[Python-Dev] PyObject_GC_UnTrack() no longer reliable in 2.7?

Tim Peters tim.peters at gmail.com
Sat Sep 25 01:20:22 CEST 2010

>> I assume this is unintended because (a) the docs weren't changed to
>> warn about this; and, (b) it's wrong ;-)

[Martin v. Löwis]
> It seems Jim is happy with (or has at least accepted) the behavior
> change. Would you still like to see it fixed (or, rather, have the
> 2.6 state restored)?

"it's wrong ;-)" meant what it said - the track/untrack APIs weren't
intended to be hints Python is free to ignore, they were meant to give
the user control over whether and when their objects participated in
cyclic gc.  It's true that their (by far) most common uses are
mandatory, to avoid tracking before a new object is sane, and to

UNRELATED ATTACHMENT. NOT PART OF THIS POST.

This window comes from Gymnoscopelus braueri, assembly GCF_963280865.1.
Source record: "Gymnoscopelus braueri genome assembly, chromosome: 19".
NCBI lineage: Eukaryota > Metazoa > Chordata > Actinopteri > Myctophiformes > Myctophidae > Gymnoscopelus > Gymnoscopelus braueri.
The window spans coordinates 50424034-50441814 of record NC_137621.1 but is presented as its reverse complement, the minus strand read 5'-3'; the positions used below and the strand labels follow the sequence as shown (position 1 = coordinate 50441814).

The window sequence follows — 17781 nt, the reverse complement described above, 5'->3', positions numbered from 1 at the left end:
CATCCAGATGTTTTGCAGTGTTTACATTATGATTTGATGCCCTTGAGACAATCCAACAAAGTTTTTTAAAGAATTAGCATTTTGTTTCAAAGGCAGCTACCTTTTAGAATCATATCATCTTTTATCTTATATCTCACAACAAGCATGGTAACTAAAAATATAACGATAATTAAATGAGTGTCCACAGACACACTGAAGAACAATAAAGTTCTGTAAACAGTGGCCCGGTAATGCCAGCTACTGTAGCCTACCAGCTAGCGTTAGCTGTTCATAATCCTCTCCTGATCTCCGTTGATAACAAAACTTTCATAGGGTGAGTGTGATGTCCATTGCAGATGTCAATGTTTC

untrack again before it becomes insane when it's being torn down, but
those were not the only intended uses.

That said, the optimization 2.7 introduced probably has value that
shouldn't be dismissed either.

BTW, if it had taken Jim 1000 lines of new code instead of 2 to worm
around the regression in ZODB under Python 2.7, I expect he'd be
singing a different tune ;-)  I view his experience as akin to the
canary in the coal mine, albeit likely a mine with very few miners

> I think it would be possible to have two versions of
> _PyGC_REFS_UNTRACKED, one being, say, -5.
> _PyGC_REFS_UNTRACKED_AND_KEEP_IT_THAT_WAY would be what you get
> when you call PyObject_GC_UnTrack; the code to do automatic
> tracking/untracking based on contents would use some other
> new API (which would be non-public in 2.7.x).

Looks like a promising idea!  gcmodule.c's IS_TRACKED macro would have
to change to check both states, and likewise the debug assert in

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